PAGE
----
By Jeffrey V. Smith
The Lazy B Chuckwagon and Show, now in the second season of its modern era, delivers a “delightful mix” of family-friendly cowboy music, skits and humor, accompanied by an authentic, “gold-standard” cowboy dinner. But it’s more than that. Much more.
The production, which takes place in the historic Elkhorn Lodge, is committed to preserving Western heritage and rooted in an appreciation of the history and traditions of the Estes Valley, including the original Lazy B that opened in the early 1960s and ran for more than 40 years. It also features Barbara Barleen and musicians from her family’s band, which performed in Estes Park for almost two decades. All of this amounts to numerous memories, and the emotions that follow.
“I feel, honestly, we have this trifecta going,” General Manager Michelle Oliver said. “When people walk into that lodge, so many memories come back to them. We have people all the time that got married there or stayed there when they were kids. And then we have the Lazy B… so there are a lot of people who remember the original. Then, because I hired one of the Barleens and some of her musicians from Arizona—her dad was a musician and used to play at the original Lazy B— a lot of people will come in and say, ‘oh we love the Barleens.” There is all this good emotional feeling from these three directions of history. It’s really fun to be there. It’s incredible, It’s exciting.”
Oliver, who moved to Estes Park to live in the family vacation home following a divorce, was “looking for something to do” when she met Vic Anderson, a member of the Western Music Association and champion yodeler, at a Cowboy Poetry Gathering she attended with her 12-year-old son. Anderson reminisced about Estes Park, the Lazy B and chuckwagons in general. This nostalgia soon led to the idea to revive the show. “We were talking and I said ‘let’s go, let’s do it,’ and developed a business plan,” she said.
More than just having the idea, there is a great deal of passion motivating Oliver and her partner-owner Quentin Wedan, who worked at the original Lazy B for 10 years. “This is an idea who’s time has come, the Lazy B, and it belongs in Estes Park,” Oliver said. “All the right people continue to be attracted to this project. There is an energy behind it that draws the right people at the right time. That’s what I’ve been witnessing for two and a half years. The right people just keep showing up. The original owner called me the other day. People who used to perform there in the ’60s and ’70s, and people offer to help. It’s just the right thing in the right place at the right time.”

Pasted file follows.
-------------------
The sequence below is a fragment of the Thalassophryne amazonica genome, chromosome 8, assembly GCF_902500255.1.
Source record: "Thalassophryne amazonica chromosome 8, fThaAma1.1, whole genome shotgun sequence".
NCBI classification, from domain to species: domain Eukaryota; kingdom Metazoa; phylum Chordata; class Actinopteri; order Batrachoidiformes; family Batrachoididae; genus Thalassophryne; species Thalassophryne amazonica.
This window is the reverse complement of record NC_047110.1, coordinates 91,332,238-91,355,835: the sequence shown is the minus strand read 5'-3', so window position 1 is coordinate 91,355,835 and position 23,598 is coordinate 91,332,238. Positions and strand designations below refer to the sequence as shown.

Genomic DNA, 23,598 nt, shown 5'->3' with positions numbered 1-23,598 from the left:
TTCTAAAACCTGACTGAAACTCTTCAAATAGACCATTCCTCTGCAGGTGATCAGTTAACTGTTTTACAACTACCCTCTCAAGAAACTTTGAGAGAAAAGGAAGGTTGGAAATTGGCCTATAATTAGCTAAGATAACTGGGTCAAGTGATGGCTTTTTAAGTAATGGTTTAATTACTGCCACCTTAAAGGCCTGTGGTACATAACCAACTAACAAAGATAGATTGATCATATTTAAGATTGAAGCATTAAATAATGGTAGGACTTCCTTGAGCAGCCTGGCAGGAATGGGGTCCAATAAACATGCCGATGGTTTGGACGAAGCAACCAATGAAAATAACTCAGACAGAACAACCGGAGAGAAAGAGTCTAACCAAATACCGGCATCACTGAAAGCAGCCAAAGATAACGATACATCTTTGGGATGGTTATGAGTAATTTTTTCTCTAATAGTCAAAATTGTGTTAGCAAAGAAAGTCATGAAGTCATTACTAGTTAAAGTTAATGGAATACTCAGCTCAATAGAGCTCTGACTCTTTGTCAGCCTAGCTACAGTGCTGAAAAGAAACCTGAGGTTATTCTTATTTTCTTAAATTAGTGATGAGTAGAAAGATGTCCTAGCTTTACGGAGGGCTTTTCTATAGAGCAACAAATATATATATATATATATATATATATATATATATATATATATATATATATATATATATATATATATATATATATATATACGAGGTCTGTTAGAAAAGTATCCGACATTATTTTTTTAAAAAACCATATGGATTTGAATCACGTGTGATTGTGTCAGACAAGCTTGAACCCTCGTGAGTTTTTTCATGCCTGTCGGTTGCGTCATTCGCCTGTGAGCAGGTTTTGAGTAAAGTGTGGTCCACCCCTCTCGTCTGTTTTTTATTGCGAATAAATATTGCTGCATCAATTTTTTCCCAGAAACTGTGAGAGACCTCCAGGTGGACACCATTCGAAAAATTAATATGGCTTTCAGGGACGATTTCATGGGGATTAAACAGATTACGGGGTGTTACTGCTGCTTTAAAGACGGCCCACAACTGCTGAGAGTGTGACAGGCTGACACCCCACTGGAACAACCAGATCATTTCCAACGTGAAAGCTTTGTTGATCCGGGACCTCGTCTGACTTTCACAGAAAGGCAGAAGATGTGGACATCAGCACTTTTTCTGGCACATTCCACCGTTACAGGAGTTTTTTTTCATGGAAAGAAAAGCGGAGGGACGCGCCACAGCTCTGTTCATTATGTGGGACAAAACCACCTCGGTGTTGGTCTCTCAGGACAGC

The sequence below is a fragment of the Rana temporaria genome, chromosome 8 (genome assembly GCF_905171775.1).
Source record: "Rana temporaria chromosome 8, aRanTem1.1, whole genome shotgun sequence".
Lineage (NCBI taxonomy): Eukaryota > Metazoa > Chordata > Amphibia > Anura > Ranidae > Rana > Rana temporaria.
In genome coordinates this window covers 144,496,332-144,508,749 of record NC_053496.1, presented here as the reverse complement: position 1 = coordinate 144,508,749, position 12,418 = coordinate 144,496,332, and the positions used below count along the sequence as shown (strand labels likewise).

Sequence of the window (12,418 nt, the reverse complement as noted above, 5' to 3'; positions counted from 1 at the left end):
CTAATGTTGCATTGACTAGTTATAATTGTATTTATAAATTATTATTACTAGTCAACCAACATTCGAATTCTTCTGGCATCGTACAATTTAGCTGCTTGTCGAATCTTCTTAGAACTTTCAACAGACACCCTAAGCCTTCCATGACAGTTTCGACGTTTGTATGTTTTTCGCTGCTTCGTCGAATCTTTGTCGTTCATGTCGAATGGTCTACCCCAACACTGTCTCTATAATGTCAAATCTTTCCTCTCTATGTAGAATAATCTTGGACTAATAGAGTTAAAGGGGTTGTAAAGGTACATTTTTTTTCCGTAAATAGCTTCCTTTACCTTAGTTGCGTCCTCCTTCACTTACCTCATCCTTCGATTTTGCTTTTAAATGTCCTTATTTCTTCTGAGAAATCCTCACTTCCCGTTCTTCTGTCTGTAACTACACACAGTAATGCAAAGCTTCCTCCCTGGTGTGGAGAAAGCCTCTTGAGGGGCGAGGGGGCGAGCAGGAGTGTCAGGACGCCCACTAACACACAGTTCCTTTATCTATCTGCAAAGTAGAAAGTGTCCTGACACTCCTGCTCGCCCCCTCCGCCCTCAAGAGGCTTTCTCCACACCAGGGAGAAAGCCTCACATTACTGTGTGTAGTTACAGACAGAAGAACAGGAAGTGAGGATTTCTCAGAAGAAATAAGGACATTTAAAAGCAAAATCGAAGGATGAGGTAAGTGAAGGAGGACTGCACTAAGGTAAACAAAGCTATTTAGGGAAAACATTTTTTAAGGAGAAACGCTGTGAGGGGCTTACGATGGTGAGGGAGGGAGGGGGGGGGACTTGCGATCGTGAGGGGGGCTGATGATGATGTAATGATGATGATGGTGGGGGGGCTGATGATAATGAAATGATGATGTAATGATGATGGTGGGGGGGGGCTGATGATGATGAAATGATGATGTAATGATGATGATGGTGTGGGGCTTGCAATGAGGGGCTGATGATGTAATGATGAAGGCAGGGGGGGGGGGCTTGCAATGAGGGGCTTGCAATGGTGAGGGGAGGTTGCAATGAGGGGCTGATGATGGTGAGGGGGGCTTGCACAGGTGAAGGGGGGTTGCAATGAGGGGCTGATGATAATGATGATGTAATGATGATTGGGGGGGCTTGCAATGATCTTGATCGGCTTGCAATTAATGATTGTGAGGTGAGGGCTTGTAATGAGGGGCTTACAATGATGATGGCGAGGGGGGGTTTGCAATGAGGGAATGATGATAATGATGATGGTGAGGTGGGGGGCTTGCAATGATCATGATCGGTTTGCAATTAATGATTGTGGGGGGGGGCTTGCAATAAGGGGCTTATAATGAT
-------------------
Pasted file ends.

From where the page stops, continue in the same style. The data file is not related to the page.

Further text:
It’s not just about memories of what used to be, the Lazy B is also about creating new memories for families to cherish while developing the talents of young musicians. According to Oliver, the core of what they are trying to do is entertainment. “Last year someone said they felt coming to the Lazy B gave them all permission to just be free together. That was such a compliment. We have little kids and people in their ’90s. It’s just kind of like old-fashioned wholesome family entertainment. We do a lot of groups too. It comes down to the individual experiencing these memories that are unforgettable with, hopefully, good food and really good entertainment.”
Since the move to the Elkhorn Lodge, everything has really been working really well, according to Oliver. “People are clapping, they are stomping their feet, they are getting up and dancing and they are laughing; like belly laughing. It’s so fulfilling,” she said. “I think we are doing a good job, and we have these people who are really talented musicians. I mean they are award-winning. Micheal J has performed all over the country, and had his own Branson show. Vic is an author and a real cowboy. I just think we are raising the quality.” The band also includes pianist Jeff Olson, also from Branson, Missouri, where he built an impressive reputation as the musical director for Bobby Vinton and Ray Stevens.